State Senator Roberts Garners Support of Payday Lenders, Big Tobacco, and Big Pharma


As the old saying goes “follow the money”, and with the financial disclosures for candidates coming out for the 2018 election, there is no better time than the present to do so.

The 25th District State Senator Kerry Roberts recent fundraising disclosure shows that the majority of his money last quarter came from political action committees. Of the $74,798 he raised, less than 15% of his donations came from individuals, and only around 2% came from individuals within the district.

Of these corporate sources of money, many were from industries that directly have an adverse affect on the people that live in his district. Roberts district consists of 5 rural counties, Hickman, Humphreys, Dickson, Cheatham, and Robertson. Some of the problems that afflict the district are lack of broadband Internet, opioid addiction, the predatory behavior of payday lenders, and tobacco use. These are the very interests from which Roberts took substantial sums of money.

According to his report he received $4500 combined from telecom PAC’s that have stifled the expansion of broadband Internet in places like the 25th district. Much of the opioid epidemic that plagues so many places throughout our country can be linked back to prescription painkiller produced by big pharma. Roberts took $1000 from Pfizer, who produces many prescription opioids. His payday lender donations from this filing totaled $5500 with $4500 coming from Advance PAC and $1000 coming from World Acceptance Corporation PAC. Payday lenders have been linked to perpetuating cycles of poverty among the poor by pushing them into greater amounts of debt through exorbitant interests rates and associated fees. He also accepted $1500 from Tennessee Reynolds Incorporated PAC. This PAC is the political wing of the RJ Reynolds Corporation, producer of Newport, Camel, Doral, Eclipse, Kent and Pall Mall brand cigarettes.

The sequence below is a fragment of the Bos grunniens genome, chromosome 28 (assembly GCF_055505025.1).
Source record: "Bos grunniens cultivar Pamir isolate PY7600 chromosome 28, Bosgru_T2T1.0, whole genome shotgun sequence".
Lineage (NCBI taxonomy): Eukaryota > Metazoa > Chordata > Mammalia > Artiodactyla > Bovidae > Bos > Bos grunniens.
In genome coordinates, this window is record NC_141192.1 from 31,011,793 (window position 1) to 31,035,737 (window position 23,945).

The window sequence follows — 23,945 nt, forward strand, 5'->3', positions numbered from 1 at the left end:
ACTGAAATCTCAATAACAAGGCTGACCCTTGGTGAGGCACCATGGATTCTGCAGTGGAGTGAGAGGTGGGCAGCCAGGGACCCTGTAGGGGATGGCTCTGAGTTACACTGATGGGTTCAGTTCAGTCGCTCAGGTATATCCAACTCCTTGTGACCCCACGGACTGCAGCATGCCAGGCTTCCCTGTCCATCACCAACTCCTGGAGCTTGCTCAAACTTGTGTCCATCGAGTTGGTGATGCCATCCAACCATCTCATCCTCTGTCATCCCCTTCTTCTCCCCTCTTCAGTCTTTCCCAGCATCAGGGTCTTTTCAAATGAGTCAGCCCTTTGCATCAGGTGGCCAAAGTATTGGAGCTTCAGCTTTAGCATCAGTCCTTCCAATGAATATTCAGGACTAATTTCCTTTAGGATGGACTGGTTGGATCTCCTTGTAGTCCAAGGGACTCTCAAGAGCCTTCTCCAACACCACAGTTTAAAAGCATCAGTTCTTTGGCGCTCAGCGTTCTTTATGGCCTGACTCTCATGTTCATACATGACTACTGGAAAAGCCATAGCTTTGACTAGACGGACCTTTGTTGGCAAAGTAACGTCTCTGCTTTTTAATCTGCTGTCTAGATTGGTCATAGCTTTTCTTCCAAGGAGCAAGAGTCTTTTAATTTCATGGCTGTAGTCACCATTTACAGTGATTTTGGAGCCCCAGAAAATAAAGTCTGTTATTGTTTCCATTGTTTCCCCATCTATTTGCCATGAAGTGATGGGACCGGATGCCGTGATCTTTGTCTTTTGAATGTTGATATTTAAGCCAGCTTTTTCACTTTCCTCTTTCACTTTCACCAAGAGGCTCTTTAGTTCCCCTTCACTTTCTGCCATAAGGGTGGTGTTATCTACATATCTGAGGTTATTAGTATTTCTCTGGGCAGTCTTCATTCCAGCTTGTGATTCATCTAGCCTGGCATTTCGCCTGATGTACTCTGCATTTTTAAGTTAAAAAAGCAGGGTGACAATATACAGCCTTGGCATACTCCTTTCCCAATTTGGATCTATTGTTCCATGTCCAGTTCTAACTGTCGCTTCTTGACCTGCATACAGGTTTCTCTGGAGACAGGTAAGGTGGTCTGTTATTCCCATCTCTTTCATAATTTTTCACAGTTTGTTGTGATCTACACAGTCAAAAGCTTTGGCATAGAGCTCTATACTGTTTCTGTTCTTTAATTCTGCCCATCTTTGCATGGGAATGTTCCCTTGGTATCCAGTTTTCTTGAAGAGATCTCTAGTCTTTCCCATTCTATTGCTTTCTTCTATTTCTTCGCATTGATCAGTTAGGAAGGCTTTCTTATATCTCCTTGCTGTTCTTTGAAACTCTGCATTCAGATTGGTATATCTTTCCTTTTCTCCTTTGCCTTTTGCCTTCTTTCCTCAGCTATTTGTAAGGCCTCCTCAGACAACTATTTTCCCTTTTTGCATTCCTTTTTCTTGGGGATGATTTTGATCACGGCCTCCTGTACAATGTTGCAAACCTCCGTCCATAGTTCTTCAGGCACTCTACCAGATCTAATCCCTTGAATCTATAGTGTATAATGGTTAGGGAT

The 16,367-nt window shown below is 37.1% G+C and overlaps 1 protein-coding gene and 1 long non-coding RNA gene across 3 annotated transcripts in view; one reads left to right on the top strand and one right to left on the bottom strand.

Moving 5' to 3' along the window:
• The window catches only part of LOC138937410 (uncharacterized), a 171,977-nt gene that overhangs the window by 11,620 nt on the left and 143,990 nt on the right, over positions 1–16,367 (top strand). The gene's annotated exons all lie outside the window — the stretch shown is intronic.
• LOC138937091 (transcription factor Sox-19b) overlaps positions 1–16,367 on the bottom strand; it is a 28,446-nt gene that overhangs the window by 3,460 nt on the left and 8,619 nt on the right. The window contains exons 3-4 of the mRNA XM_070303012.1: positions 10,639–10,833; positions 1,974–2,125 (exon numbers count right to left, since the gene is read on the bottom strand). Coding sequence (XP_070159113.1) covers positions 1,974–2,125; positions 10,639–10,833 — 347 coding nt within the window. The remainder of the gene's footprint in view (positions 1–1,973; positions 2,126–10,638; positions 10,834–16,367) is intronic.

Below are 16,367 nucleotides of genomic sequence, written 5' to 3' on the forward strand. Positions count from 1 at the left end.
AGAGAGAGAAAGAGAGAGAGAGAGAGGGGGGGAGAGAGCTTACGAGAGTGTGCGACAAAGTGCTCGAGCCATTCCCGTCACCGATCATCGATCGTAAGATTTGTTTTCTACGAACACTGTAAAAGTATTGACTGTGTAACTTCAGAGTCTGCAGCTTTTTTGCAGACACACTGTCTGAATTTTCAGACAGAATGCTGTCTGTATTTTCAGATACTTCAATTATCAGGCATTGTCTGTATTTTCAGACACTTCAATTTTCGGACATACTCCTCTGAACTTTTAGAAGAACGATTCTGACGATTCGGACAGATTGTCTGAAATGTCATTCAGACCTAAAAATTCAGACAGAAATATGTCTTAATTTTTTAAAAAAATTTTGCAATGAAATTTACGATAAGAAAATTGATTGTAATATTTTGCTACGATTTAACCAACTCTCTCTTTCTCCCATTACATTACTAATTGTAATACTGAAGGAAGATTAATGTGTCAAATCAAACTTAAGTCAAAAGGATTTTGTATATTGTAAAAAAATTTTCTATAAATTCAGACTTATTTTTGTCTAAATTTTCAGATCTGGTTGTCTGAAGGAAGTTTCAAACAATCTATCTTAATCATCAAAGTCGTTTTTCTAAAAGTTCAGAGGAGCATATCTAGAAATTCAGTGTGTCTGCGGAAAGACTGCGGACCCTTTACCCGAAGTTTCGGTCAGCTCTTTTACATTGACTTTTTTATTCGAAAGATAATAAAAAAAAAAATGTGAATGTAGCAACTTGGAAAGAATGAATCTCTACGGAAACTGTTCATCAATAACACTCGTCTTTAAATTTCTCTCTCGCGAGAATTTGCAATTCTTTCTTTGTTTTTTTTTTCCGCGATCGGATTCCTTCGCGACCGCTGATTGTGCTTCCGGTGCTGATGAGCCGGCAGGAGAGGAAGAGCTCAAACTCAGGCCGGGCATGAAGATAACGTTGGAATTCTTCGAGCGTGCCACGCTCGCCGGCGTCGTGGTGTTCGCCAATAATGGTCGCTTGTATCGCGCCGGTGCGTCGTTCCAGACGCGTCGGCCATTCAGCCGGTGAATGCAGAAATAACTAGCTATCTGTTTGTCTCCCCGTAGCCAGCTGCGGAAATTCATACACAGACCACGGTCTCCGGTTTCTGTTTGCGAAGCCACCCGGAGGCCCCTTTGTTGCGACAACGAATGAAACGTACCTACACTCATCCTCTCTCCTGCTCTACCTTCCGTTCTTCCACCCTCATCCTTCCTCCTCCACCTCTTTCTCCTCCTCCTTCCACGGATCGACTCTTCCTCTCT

On the expenditures side the largest portion of funds spent were to the candidate himself in the form of non-legislative mileage reimbursements and travel and lodging expenses. These expenses totaled $5,542.65.

Senator Roberts Democratic opponent, Wade Munday, raised $34,711.00 according to his disclosure.  On his website Munday notes that the 92% of his donations have come from individuals.  The majority of Munday’s disbursements have gone to campaign workers, professional services, and advertising.

As we move into the 2018 election season there are many factors that voters have to weigh when considering who to vote for.  Financial disclosures offer another valuable resource in the decision making process for whom to vote.

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